An American Airlines passenger says her 11-year-old daughter was made to check her carry-on on a flight to North Carolina and still hasn’t gotten it back 2 months later.

After their connecting flight was canceled, the family slept on the floor at the Charlotte airport, Beth Gill said.Chris Gretchen/Getty Images

  • Beth Gill’s husband and daughter were asked to check their cabin luggage on a flight in mid-June.

  • After their connecting flight was canceled, the family slept on the windowsill at the Charlotte airport.

  • They took a train home instead, but had to leave without their luggage. Her daughter’s bag is still missing.

An American Airlines passenger tells Insider that her daughter still hasn’t received her luggage two months after checking her on a flight from Arizona to North Carolina.

“We purposely packed carry-on bags because I didn’t want to worry about going through baggage claim and getting my luggage,” said passenger Beth Gill, echoing sentiments shared by other travelers with Insider. .

Gill, her husband, and two daughters spent a two-week vacation in Las Vegas in June, and were linked with Raleigh on a June 16 flight from Phoenix to Charlotte, North Carolina.

But on the first leg of the flight, which was delayed, American Airlines told her husband and their 11-year-old daughter that they needed to check their carry-on bags because there was no room in the overhead lockers. Gill claimed there was room in the lockers at the back of the plane.

“My husband was like, ‘This is ridiculous. They’re going to lose our stuff,'” Gill said. “He just had a feeling about it.”

When the family arrived, the Charlotte airport was in chaos, she said, with passengers scrambling to catch flights and “people everywhere.”

After several delays due to a lack of flight crew, American Airlines finally canceled the flight from Charlotte to Raleigh at 1:30 a.m. Friday, about two and a half hours after it took off, Gill said.

He was told that the next available flight to Raleigh — about 160 miles by road from Charlotte — was Sunday evening. Gill told Insider that the family was not offered housing or a rental car because neither was available.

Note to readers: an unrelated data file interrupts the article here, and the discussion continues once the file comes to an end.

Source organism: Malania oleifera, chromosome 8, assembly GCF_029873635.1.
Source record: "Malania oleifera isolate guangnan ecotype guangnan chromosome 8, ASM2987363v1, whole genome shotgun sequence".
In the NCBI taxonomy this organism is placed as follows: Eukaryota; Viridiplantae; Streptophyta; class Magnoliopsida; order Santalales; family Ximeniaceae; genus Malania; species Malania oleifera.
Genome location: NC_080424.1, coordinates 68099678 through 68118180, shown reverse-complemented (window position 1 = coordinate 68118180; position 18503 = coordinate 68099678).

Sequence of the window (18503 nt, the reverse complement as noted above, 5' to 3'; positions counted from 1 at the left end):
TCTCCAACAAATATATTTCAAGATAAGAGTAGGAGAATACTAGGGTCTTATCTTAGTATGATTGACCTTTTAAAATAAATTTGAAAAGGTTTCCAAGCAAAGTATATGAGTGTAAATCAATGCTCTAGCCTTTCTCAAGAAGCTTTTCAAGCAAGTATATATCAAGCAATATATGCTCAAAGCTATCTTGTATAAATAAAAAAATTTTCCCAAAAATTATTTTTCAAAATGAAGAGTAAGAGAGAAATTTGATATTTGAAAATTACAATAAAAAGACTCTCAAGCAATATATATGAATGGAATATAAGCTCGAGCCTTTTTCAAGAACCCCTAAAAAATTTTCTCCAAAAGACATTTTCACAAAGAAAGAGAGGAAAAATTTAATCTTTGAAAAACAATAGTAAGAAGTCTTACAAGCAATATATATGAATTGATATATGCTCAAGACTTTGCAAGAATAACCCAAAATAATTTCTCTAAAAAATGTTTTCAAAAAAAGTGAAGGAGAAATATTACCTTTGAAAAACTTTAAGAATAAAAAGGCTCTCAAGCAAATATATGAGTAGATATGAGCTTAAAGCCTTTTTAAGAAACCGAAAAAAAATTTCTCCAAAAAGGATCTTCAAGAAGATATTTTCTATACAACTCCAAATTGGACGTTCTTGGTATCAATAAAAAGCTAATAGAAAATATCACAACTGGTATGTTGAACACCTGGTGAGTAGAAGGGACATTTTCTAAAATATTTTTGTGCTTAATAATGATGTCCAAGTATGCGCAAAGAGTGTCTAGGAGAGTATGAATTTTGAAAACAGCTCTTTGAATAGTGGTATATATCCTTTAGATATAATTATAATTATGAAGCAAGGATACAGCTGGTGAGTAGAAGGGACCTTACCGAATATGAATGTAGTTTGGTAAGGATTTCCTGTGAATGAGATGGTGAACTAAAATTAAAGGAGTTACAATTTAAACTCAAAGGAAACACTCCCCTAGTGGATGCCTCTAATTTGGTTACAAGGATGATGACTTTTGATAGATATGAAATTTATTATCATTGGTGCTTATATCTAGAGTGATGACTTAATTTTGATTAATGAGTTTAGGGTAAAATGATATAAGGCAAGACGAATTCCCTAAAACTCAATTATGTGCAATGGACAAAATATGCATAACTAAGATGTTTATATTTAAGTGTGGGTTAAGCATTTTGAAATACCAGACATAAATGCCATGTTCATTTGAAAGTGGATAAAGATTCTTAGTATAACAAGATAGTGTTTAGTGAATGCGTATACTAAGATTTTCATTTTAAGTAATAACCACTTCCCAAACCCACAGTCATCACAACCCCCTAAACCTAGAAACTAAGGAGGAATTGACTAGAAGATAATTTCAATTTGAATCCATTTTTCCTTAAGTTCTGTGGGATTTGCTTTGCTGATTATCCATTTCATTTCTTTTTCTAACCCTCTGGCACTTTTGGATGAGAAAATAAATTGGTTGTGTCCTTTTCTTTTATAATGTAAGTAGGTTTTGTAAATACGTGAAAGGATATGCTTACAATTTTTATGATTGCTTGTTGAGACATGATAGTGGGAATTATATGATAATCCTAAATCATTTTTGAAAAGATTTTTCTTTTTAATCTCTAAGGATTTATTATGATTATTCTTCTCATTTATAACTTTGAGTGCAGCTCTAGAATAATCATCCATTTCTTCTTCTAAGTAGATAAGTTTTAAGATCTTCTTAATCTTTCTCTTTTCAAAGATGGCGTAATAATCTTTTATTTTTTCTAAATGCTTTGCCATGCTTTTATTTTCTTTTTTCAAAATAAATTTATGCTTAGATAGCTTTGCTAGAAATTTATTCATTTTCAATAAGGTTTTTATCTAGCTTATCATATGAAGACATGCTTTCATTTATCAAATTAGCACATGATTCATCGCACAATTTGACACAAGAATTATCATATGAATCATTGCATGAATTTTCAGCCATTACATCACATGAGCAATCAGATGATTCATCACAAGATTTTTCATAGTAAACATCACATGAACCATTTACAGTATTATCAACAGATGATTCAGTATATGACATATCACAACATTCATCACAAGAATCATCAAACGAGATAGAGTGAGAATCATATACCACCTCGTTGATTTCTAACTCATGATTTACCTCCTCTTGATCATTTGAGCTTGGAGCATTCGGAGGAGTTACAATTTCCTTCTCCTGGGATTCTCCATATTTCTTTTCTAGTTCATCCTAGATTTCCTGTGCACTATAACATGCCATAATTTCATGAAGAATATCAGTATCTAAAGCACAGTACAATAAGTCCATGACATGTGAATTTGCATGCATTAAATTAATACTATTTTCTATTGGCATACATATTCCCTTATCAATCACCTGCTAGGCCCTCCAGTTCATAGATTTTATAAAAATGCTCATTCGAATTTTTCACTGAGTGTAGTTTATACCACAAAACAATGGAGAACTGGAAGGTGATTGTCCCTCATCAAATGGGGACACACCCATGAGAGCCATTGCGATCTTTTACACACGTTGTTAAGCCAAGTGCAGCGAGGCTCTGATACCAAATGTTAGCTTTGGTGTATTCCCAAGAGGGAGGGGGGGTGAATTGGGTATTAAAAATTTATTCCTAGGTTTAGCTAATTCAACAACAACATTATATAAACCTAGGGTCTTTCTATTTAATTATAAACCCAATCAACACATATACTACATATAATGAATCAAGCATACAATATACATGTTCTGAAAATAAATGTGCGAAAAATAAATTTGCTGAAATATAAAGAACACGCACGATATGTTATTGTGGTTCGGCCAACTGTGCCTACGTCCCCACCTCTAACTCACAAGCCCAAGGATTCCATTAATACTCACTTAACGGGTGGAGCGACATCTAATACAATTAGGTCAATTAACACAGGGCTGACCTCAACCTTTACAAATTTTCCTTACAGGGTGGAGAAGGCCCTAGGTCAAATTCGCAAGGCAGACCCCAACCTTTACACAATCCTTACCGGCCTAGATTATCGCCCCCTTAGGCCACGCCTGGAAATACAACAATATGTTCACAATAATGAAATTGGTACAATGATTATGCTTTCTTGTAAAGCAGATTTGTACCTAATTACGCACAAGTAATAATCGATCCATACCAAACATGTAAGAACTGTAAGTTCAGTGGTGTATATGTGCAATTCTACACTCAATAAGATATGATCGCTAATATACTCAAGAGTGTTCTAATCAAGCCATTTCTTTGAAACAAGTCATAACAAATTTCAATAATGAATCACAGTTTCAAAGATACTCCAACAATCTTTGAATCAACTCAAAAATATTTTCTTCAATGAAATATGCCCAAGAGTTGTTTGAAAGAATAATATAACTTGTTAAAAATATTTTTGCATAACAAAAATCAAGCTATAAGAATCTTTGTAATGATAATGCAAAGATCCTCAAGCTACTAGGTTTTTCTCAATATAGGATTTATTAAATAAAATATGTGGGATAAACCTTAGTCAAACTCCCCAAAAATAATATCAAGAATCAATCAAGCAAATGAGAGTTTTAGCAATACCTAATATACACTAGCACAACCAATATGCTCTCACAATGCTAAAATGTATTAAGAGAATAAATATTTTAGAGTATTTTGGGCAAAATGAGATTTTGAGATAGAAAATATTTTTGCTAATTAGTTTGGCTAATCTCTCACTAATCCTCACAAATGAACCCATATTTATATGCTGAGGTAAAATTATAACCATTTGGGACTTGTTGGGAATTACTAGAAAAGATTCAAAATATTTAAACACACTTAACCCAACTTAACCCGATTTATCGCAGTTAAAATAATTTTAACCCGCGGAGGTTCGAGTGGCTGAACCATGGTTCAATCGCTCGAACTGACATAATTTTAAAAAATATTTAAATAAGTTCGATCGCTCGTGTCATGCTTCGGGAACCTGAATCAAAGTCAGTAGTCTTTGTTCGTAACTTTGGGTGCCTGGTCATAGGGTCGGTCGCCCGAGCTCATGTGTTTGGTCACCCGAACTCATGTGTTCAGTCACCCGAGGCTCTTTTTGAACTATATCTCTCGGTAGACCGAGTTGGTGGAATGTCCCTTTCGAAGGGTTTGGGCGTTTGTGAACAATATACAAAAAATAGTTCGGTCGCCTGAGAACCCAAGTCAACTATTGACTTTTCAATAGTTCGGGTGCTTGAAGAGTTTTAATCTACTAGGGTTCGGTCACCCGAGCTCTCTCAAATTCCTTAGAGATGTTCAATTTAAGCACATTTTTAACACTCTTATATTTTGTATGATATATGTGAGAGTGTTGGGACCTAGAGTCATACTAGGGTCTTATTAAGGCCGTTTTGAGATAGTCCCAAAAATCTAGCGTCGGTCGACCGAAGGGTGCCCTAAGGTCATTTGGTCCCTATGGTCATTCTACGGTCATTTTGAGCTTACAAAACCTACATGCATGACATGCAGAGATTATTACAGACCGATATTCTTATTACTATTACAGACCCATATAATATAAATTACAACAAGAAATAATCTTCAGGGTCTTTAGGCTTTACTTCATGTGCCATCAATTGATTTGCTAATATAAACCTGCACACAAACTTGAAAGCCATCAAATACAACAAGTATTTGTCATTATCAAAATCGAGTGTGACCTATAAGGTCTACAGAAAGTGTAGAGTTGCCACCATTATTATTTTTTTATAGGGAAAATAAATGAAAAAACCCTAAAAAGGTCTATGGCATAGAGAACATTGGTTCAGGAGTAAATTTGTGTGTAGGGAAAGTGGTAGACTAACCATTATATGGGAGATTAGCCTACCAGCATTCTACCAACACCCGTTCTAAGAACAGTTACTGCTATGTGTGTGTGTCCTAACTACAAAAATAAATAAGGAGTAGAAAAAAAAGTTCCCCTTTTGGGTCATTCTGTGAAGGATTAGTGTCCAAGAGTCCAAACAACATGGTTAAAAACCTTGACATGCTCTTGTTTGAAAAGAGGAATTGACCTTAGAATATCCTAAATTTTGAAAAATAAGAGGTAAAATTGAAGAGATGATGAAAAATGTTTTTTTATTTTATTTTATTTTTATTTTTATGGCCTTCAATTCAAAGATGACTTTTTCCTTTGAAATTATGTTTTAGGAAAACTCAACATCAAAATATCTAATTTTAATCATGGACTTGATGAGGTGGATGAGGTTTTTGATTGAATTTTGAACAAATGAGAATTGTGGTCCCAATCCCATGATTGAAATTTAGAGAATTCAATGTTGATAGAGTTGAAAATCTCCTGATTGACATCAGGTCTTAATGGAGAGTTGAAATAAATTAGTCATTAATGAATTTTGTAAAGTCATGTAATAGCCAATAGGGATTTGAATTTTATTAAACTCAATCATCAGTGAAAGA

Map showing the relative locations of Raleigh and Charlotte in North Carolina

A map showing the locations of Charlotte and Raleigh, which are about 160 miles by road.Screenshot/Google Maps

She said she was unable to find a hotel for her family, and resorted to sleeping at the airport.

Gill said he and his family slept with beach blankets on the windowsills, using backpacks as pillows. Gill said her husband went down to retrieve his luggage based on the crew’s advice, but when he got there, he was told there was no crew working at the time to unload the plane.

Gill said her husband was told the baggage claim counted as outside the airport, meaning he was not allowed back into the terminal to join his family.

Instead of waiting until the Sunday evening flight, the Gill family took an early morning train to the rally on Friday. Tickets were priced at $94.50, a booking confirmation seen by Insider Shows. He also spent about $85 on Uber rides to and from train stations.

But there was a catch: Traveling by train instead of waiting until the next available flight meant she couldn’t collect two carry-on bags that were checked.

“We were told we couldn’t pick up our luggage from baggage claim in Charlotte until 7 a.m.,” Gill said. “We had to leave the airport without our daughter and husband’s luggage.”

Gill said American Airlines later told him both bags had been scanned at the airport in Raleigh.

Her husband got her luggage back but her daughter’s, which had Gill’s name and phone number written on it, was not returned two months after her flight, she said. She’s been to the airport three times in an unsuccessful attempt to get help, she told Insider, admitting she didn’t think the bag would ever be found.

Gill said the family received no compensation for the lost luggage, but the family did receive $83 each for the canceled leg of their flight.

“Customer service is non-existent,” he said. American Airlines did not respond to Insider’s request for comment.

Neither the Raleigh airport nor the Charlotte airport immediately responded to Insider’s requests for comment, which were made outside of normal business hours.

Airlines and airports are struggling to increase their staff to meet increased summer travel demand. Pandemics, strikes, and layoffs mean they don’t have many workers to conduct business as usual, leading to flight delays, cancellations, long lines at security, and lost luggage.

Passenger numbers at Charlotte – one of the world’s busiest airports – are back to pre-pandemic levels. In June, more than 4.3 million passengers flew to and from the airport, up nearly 40,000 from the same month in 2019.

Read the original article on Business Insider

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